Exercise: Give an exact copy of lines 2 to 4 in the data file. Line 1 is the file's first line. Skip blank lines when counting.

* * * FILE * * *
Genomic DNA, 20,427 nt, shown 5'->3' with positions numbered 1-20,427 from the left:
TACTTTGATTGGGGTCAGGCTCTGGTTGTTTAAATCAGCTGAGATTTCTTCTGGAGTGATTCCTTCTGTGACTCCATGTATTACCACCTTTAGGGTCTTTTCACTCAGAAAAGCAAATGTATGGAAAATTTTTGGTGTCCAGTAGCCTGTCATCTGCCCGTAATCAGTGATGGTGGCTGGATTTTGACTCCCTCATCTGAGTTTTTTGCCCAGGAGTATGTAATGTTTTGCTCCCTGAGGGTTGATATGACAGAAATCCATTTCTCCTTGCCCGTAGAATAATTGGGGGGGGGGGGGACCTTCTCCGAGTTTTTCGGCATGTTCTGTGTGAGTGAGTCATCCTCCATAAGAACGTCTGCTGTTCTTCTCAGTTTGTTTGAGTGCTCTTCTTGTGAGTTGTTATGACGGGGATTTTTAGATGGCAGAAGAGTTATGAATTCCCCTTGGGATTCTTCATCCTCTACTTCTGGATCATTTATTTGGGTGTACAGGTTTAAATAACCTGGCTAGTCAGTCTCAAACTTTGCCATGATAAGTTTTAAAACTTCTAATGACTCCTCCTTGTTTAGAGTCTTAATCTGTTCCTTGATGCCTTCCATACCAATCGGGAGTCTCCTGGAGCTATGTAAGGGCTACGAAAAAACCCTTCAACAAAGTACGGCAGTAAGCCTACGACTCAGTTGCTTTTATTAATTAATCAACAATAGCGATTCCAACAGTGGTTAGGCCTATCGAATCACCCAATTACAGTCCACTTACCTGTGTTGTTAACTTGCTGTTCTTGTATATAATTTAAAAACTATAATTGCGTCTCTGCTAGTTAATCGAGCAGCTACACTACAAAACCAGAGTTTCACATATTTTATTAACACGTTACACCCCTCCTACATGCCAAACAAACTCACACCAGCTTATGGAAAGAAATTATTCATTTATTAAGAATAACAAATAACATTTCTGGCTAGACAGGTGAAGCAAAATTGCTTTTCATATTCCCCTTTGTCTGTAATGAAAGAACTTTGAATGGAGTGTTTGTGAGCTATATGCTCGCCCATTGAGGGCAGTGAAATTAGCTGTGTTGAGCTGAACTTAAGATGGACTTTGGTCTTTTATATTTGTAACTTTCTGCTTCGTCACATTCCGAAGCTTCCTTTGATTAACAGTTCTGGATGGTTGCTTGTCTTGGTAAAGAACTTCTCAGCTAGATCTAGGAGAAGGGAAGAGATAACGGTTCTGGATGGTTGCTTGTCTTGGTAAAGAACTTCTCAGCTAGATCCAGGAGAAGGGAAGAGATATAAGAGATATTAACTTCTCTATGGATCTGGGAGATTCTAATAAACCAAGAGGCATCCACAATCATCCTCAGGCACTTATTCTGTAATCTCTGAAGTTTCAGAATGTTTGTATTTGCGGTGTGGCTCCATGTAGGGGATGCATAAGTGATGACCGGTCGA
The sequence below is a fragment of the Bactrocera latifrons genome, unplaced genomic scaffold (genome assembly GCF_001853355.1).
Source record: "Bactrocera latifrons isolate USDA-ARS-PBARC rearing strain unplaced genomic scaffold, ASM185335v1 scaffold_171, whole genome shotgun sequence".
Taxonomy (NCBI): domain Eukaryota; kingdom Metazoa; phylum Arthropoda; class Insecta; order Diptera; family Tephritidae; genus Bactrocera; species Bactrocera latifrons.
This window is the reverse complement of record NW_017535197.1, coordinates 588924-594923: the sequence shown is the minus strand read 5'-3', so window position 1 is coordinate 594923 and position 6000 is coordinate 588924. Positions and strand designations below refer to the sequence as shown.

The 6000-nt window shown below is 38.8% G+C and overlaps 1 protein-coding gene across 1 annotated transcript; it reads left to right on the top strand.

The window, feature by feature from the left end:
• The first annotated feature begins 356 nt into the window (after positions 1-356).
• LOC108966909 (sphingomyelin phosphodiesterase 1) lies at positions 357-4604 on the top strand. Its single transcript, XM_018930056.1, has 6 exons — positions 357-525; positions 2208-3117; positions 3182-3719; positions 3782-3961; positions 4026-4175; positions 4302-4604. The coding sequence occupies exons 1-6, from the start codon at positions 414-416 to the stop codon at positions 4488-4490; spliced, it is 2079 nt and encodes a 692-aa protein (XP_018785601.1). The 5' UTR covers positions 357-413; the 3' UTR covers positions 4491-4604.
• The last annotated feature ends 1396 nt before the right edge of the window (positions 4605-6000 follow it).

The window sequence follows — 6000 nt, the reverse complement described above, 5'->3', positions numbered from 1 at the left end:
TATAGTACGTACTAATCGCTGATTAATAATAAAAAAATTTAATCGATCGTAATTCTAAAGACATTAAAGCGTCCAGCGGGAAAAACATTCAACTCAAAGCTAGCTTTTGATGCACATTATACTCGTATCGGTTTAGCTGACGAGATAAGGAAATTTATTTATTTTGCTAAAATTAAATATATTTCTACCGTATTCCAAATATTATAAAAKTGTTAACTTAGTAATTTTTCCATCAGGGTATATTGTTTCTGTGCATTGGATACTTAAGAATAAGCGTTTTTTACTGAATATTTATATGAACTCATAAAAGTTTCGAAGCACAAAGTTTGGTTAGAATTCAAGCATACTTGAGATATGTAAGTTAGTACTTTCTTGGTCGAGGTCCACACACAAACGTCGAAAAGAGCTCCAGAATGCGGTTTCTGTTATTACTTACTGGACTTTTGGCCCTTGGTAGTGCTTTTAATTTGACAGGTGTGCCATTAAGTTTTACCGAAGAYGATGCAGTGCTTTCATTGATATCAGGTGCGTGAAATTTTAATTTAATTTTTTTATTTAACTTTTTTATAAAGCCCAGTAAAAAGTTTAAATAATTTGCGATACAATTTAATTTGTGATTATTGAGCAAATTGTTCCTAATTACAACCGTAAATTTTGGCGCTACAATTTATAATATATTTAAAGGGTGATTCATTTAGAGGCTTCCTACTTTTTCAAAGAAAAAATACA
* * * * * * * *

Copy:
TACTTTGATTGGGGTCAGGCTCTGGTTGTTTAAATCAGCTGAGATTTCTTCTGGAGTGATTCCTTCTGTGACTCCATGTATTACCACCTTTAGGGTCTTTTCACTCAGAAAAGCAAATGTATGGAAAATTTTTGGTGTCCAGTAGCCTGTCATCTGCCCGTAATCAGTGATGGTGGCTGGATTTTGACTCCCTCATCTGAGTTTTTTGCCCAGGAGTATGTAATGTTTTGCTCCCTGAGGGTTGATATGACAGAAATCCATTTCTCCTTGCCCGTAGAATAATTGGGGGGGGGGGGGACCTTCTCCGAGTTTTTCGGCATGTTCTGTGTGAGTGAGTCATCCTCCATAAGAACGTCTGCTGTTCTTCTCAGTTTGTTTGAGTGCTCTTCTTGTGAGTTGTTATGACGGGGATTTTTAGATGGCAGAAGAGTTATGAATTCCCCTTGGGATTCTTCATCCTCTACTTCTGGATCATTTATTTGGGTGTACAGGTTTAAATAACCTGGCTAGTCAGTCTCAAACTTTGCCATGATAAGTTTTAAAACTTCTAATGACTCCTCCTTGTTTAGAGTCTTAATCTGTTCCTTGATGCCTTCCATACCAATCGGGAGTCTCCTGGAGCTATGTAAGGGCTACGAAAAAACCCTTCAACAAAGTACGGCAGTAAGCCTACGACTCAGTTGCTTTTATTAATTAATCAACAATAGCGATTCCAACAGTGGTTAGGCCTATCGAATCACCCAATTACAGTCCACTTACCTGTGTTGTTAACTTGCTGTTCTTGTATATAATTTAAAAACTATAATTGCGTCTCTGCTAGTTAATCGAGCAGCTACACTACAAAACCAGAGTTTCACATATTTTATTAACACGTTACACCCCTCCTACATGCCAAACAAACTCACACCAGCTTATGGAAAGAAATTATTCATTTATTAAGAATAACAAATAACATTTCTGGCTAGACAGGTGAAGCAAAATTGCTTTTCATATTCCCCTTTGTCTGTAATGAAAGAACTTTGAATGGAGTGTTTGTGAGCTATATGCTCGCCCATTGAGGGCAGTGAAATTAGCTGTGTTGAGCTGAACTTAAGATGGACTTTGGTCTTTTATATTTGTAACTTTCTGCTTCGTCACATTCCGAAGCTTCCTTTGATTAACAGTTCTGGATGGTTGCTTGTCTTGGTAAAGAACTTCTCAGCTAGATCTAGGAGAAGGGAAGAGATAACGGTTCTGGATGGTTGCTTGTCTTGGTAAAGAACTTCTCAGCTAGATCCAGGAGAAGGGAAGAGATATAAGAGATATTAACTTCTCTATGGATCTGGGAGATTCTAATAAACCAAGAGGCATCCACAATCATCCTCAGGCACTTATTCTGTAATCTCTGAAGTTTCAGAATGTTTGTATTTGCGGTGTGGCTCCATGTAGGGGATGCATAAGTGATGACCGGTCGA
The sequence below is a fragment of the Bactrocera latifrons genome, unplaced genomic scaffold (genome assembly GCF_001853355.1).
Source record: "Bactrocera latifrons isolate USDA-ARS-PBARC rearing strain unplaced genomic scaffold, ASM185335v1 scaffold_171, whole genome shotgun sequence".